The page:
Author’s Note: Check out my initial thoughts on Mebius over here, if you haven’t already.
Many of the episodes in this section represent self-contained focus plots that further develop the characters as extensions of their initial introductions in the first arc of the show. I’m not going to recap all of them here, because this article is covering 18 episodes, as opposed to the 11 from last time, but also because they echo similar themes to what we have seen before, and I don’t want to repeat myself too much. This article in turn will cover episodes 12-30, concluding with the major mid-season finale arc.
Most of the single episodic plots deal with the characters revisiting their motivations in joining the team, by comparing where their characters are now, with their selves before the events of the show, in the context of their old lives.
Marina reunites with her manager as a racer on her day off and finds that she can push herself to take risks she never took as a racer, now that she fights to protect others from monster aliens.
George has to deal with his pride and the isolation he feels due to his talents again in testing a new, dangerous weapon prototype.
Teppai tries to convince his mom that working with GUYS is worth the risk rather than settling into medical school as expected.
Ryu butts heads with a master engineer who teaches him the importance of respecting the tradition of work that he stands atop.
Konomi’s kind-hearted faith in the potential of others is put to the test when she reunites with a childhood friend. Although she has fond memories of how he helped her as a kid, he turns out to have been trying to manipulate her to get famous for a tabloid scoop against the GUYS organization. But her unwavering belief in the goodness in others eventually breaks his adult cynicism, and turns him around.
In addition to that, we have focus episodes for some people who I only briefly discussed last article.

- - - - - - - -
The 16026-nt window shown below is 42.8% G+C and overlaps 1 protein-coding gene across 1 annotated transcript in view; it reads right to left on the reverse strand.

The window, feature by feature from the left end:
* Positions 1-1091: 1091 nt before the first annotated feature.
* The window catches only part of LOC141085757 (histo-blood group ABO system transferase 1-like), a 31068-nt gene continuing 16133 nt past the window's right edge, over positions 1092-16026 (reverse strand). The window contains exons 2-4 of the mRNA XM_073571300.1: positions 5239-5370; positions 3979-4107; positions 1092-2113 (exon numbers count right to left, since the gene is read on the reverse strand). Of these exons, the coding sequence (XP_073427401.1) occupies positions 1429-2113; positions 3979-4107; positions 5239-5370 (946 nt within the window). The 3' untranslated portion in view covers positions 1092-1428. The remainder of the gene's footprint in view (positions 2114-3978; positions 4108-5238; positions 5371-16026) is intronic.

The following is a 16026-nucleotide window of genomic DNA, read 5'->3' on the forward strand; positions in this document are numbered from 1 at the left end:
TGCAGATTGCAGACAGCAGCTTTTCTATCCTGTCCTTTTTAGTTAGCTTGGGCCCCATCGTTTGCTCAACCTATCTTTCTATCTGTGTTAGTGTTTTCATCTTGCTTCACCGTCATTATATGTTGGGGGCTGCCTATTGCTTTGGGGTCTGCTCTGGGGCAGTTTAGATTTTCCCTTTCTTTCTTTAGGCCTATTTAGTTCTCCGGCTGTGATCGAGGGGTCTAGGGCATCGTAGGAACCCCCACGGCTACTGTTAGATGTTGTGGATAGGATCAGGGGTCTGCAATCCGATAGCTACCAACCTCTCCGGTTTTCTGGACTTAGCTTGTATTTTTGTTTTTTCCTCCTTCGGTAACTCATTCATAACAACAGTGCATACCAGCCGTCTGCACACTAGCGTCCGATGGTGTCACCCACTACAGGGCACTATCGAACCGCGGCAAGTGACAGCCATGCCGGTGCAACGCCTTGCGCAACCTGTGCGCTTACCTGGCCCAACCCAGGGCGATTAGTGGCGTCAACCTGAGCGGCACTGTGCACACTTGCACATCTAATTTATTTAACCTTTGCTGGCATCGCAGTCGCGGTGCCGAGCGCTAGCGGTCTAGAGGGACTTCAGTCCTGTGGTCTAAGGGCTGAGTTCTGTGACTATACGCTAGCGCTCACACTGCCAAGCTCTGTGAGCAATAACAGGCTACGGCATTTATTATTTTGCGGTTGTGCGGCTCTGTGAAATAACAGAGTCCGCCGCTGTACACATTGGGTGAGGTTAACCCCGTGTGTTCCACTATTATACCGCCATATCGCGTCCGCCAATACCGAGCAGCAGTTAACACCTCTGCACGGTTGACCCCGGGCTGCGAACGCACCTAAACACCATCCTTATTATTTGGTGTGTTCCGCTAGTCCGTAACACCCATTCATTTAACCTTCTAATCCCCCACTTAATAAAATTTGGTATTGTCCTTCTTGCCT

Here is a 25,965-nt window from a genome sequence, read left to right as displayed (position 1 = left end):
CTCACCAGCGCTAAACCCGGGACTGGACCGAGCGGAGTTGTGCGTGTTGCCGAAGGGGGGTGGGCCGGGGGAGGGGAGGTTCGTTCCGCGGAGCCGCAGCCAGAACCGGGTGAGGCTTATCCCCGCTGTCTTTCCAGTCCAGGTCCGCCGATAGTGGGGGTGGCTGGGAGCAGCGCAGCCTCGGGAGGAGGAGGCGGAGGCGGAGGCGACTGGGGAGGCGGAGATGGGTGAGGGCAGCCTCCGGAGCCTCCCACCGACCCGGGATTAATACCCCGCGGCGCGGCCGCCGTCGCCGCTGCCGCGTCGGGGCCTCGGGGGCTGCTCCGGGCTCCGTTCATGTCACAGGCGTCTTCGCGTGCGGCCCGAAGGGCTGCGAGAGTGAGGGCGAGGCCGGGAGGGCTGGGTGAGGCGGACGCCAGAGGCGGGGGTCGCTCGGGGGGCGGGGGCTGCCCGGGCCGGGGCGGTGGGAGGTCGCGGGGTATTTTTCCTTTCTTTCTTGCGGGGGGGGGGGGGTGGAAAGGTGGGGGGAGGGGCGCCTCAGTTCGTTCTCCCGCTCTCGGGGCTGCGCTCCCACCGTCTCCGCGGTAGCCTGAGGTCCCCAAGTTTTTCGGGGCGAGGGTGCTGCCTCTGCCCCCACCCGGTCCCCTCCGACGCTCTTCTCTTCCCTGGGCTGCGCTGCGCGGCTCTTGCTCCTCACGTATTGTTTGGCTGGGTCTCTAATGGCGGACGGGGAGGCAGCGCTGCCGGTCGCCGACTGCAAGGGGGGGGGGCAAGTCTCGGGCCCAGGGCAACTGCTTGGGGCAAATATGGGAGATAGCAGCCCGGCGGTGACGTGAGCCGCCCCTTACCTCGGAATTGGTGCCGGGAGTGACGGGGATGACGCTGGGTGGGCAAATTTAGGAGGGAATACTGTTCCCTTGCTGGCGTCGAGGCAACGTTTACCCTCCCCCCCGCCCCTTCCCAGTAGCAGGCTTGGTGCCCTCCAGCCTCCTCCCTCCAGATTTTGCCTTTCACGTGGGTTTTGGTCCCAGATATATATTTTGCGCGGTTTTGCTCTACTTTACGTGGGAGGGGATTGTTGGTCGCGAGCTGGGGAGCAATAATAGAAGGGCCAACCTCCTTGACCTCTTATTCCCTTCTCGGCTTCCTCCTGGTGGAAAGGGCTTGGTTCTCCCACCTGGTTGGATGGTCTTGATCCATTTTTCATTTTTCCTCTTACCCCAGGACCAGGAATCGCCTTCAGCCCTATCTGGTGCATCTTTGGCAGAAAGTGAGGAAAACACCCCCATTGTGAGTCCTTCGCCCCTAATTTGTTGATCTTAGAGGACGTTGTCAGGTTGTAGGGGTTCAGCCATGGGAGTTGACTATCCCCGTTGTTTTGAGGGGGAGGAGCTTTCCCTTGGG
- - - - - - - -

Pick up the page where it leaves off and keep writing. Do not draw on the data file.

Toriyama gets a comedic relief episode where his bumbling lack of leadership accidentally unleashes a monster from experimental GUYS technology. Captain Sakomizu also gets an episode to show off, in contrast, his impressive competence, not just as a leader, but as a pilot himself.
Even though both of them stand at opposite ends of the competency spectrum, these two episodes illustrate effectively that both of them care a lot about the team, and that being able to fight with the other characters – and alongside Ultraman – is very important to them as well.
We’re also introduced to a new character within the GUYS team, Misaki Yuki, the Deputy Chief Inspector.
We saw her a few times in the first part of the series, but this section of the show has her appear in a more prominent capacity. She gets a focus episode as well, where her unflappable smile and ever-present representation helps to guide the team to victory when Captain Sakomizu is taken out by a monster attack.
The newly-dubbed Ultraman Hikari also gets a few episodes himself. Also, again echoing the structure of the first 11 episodes, the episodes that focus on re-introducing his characterization also usher in the major overarching themes that this section of the series features.
Now freed from his original vendetta against Bogal, Hikari is left a bit lost as to how he fits in with Mebius’ own calling to help protect the Earth alongside GUYS. This conflict between his previous character, and his new lease on his life is compounded by the appearance of Zamushar, an alien swordsman who seeks to challenge his reputation to prove himself as the best, regardless of damage to the Earth and human civilization around him.
(The previous sword duel he was engaged in before hitting Earth was on top of an asteroid on re-entry that splits it into smithereens. Alien ronin warriors the size of buildings who smash up planetoids with their conflicts – that’s the kind of craziness humanity has to worry about in this setting!) But while Zamushar seeks out Tsurugi’s reputation to test himself against, what actually defeats him is a strike from Mebius’ sword while defending the main headquarters of GUYS from his attack, causing a crack in his blade, which then shatters when he attempts to fight Hikari.
The strength that Mebius can show in defense of others is greater than the supposed “greatest” swordsman in the galaxy, and stronger than Hikari’s own accomplished skill. It’s this realization of the source of our heroes’ true strength that causes Zamushar to relent, but it’s also what causes Hikari himself to decide to leave Earth – and his past with Ryu at GUYS – behind and go back to the legendary “Land of Light”, the home world of the Ultra race in general. Hikari feels like he owes a debt based on the damage he caused as Tsurugi, not to mention the connection he feels to the GUYS team, since he’s now sharing memories with the ex-Captain Serizawa, but he recognizes that because of that strength, he can trust Earth’s fate with them, and Mebius.